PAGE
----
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Christina Romer to resign as Economic Advisor

Posted by on Aug 06, 2010 | Leave a Comment

A Berkeley economics professor and one of President Obama’s most pivotal economic advisers, Christina Romer is to leave the White House as Chair of President Barack Obama’s Council of Economic Advisors next month, according to the NationalJournal.com.

Christina Romer to resign as Economic Advisor

After her resignation, effective Sep 3, Romer will resume her position as professor of economics at the University of California, Berkeley, where her son will be starting high school in the fall, the White House said in a statement Thursday.

As CEA chair, Romer is one of the key economic advisers who meets President Barack Obama on almost daily basis to help chart the response to the deepest recession since the Great Depression.

She also has been a forceful and tireless advocate of additional measures to support the recovery and help the unemployed, including additional fiscal relief to state governments to prevent the layoffs of hundreds and thousands of teachers.

A source told NationalJournal: “She has been frustrated. She doesn’t feel that she has a direct line to the President. She would be giving different advice than Larry Summers who does have a direct line to the President.”

“Christy Romer has provided extraordinary service to me and our country during a time of economic crisis and recovery,” Obama said. “The challenges we faced demanded more of Christy than any of her predecessors, and I greatly valued and appreciated her skill, commitment and wise counsel.”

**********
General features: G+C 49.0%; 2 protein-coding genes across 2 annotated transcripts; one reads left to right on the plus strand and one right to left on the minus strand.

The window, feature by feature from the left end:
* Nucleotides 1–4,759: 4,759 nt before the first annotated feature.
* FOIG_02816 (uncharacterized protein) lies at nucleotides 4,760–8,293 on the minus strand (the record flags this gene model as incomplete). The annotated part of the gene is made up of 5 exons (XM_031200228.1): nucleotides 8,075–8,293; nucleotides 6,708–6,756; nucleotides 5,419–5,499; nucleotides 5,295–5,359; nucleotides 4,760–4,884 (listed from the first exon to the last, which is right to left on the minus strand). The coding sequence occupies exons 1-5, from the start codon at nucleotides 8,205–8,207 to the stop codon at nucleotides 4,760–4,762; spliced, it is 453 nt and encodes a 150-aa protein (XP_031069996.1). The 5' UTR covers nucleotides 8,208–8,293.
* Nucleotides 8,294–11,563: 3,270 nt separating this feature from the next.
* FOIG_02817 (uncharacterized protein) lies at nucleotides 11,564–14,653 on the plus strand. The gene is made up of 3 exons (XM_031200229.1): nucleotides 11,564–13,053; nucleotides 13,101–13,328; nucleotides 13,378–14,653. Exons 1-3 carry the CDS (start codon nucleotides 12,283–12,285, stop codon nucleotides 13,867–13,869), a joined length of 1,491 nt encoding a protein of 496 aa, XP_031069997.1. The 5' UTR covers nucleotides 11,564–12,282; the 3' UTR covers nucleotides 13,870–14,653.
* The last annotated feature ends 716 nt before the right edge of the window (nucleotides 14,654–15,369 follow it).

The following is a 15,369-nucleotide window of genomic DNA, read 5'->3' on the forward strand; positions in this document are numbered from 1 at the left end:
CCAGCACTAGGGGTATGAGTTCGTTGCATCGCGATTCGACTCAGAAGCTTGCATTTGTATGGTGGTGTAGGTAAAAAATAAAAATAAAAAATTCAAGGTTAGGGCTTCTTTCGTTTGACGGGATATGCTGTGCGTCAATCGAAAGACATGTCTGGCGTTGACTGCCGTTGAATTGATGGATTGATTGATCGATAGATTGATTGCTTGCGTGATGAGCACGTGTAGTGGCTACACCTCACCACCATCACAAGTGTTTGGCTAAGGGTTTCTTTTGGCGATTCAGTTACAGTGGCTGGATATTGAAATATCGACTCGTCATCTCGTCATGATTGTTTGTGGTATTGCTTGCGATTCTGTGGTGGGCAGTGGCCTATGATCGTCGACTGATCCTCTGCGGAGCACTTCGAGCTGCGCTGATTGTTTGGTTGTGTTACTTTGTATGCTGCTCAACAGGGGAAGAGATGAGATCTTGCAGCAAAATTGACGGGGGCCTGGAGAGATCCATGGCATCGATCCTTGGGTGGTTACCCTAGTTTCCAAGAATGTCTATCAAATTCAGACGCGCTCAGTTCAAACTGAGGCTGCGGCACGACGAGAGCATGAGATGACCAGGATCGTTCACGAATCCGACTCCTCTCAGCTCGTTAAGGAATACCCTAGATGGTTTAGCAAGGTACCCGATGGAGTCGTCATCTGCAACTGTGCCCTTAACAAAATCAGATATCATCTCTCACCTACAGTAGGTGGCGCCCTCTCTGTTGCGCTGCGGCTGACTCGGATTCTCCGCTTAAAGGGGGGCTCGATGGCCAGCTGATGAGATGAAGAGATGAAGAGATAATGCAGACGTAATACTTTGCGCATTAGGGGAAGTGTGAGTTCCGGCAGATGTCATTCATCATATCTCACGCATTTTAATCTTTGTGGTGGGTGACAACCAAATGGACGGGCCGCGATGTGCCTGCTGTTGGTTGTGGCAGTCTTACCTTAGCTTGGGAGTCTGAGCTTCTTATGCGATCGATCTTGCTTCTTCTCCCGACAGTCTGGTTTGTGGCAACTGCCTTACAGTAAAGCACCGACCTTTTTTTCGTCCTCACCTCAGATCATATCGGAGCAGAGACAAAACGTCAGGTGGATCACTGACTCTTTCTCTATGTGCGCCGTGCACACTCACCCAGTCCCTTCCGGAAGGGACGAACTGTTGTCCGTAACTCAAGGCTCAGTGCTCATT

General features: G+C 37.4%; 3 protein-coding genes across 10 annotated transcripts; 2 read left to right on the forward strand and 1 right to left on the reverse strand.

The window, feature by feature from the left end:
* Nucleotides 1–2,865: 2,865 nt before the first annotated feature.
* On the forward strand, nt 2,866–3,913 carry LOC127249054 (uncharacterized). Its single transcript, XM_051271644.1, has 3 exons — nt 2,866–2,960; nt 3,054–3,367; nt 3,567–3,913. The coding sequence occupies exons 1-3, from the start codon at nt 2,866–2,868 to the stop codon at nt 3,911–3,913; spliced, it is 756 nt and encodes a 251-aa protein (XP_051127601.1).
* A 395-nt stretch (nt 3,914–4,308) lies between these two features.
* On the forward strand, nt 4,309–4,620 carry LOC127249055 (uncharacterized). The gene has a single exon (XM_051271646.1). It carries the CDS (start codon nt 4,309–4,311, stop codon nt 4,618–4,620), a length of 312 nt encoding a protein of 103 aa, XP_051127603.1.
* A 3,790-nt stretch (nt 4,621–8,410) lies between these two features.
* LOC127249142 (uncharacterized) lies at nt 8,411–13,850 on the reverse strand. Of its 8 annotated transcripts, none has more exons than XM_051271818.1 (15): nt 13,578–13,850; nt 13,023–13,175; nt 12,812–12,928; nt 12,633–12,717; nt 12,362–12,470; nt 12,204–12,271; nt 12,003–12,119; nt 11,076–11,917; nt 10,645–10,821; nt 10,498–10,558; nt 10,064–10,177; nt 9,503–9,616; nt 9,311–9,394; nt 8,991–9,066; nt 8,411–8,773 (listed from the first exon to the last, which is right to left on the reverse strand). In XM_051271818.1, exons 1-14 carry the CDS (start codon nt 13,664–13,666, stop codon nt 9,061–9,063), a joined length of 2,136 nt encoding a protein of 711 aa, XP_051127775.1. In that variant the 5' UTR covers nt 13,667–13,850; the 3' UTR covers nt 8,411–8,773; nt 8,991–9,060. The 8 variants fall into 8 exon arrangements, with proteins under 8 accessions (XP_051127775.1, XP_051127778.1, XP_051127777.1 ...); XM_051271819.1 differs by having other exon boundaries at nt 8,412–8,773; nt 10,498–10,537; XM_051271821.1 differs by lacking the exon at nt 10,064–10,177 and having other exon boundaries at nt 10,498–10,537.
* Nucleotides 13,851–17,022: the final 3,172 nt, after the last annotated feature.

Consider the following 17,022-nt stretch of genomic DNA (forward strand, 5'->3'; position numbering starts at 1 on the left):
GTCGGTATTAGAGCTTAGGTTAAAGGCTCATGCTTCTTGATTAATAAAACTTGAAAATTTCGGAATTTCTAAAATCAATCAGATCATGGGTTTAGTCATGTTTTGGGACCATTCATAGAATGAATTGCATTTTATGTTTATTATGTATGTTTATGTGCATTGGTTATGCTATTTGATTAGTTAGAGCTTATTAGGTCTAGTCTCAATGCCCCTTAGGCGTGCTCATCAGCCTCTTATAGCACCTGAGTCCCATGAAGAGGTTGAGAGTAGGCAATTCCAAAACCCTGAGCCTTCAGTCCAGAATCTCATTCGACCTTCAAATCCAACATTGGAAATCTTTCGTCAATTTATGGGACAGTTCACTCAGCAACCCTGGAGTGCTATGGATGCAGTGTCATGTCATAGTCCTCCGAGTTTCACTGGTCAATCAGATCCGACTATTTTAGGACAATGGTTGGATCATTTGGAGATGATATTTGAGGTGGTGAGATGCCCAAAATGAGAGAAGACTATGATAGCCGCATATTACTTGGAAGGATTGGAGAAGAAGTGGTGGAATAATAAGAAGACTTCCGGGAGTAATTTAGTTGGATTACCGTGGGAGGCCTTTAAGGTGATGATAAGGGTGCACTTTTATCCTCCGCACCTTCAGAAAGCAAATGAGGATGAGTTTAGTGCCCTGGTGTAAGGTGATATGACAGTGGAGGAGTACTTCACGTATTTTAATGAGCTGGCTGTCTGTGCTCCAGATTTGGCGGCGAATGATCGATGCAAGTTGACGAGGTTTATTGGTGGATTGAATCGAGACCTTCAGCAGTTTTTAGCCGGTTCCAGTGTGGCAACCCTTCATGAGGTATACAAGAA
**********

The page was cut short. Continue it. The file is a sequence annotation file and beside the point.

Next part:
After quitting CEA, Romer would continue to provide guidance as a member of the Economic Recovery Advisory Board, a panel of non-government experts who monitor the economic recovery and offer ideas.

There was no immediate word on Romer’s successor.

Romer is the second person in Obama’s economic team to announce resignation. Peter Orszag, former director of the White House Office of Management and Budget, left last month.

Romer is the 10th CEA chair in the 18 years since Clinton took office. It’s hardly unusual for a CEA chair to step down after 2 years. There’s no reason to believe “clashes” with anyone were a significant factor in her resignation.

What does the US gain from paying both a Chairwoman of the President’s Council of Economic Advisers and a Director of the National Economic Council? Apart from keeping Larry the Ill-Read Lout away from universities whose finances he might wreck?

Why would she resign? After all, everything she has promised turned out to be the opposite of truth. That “under 8% unemployment if the stimulus was passed” will be a classic political comedy routine for ages.


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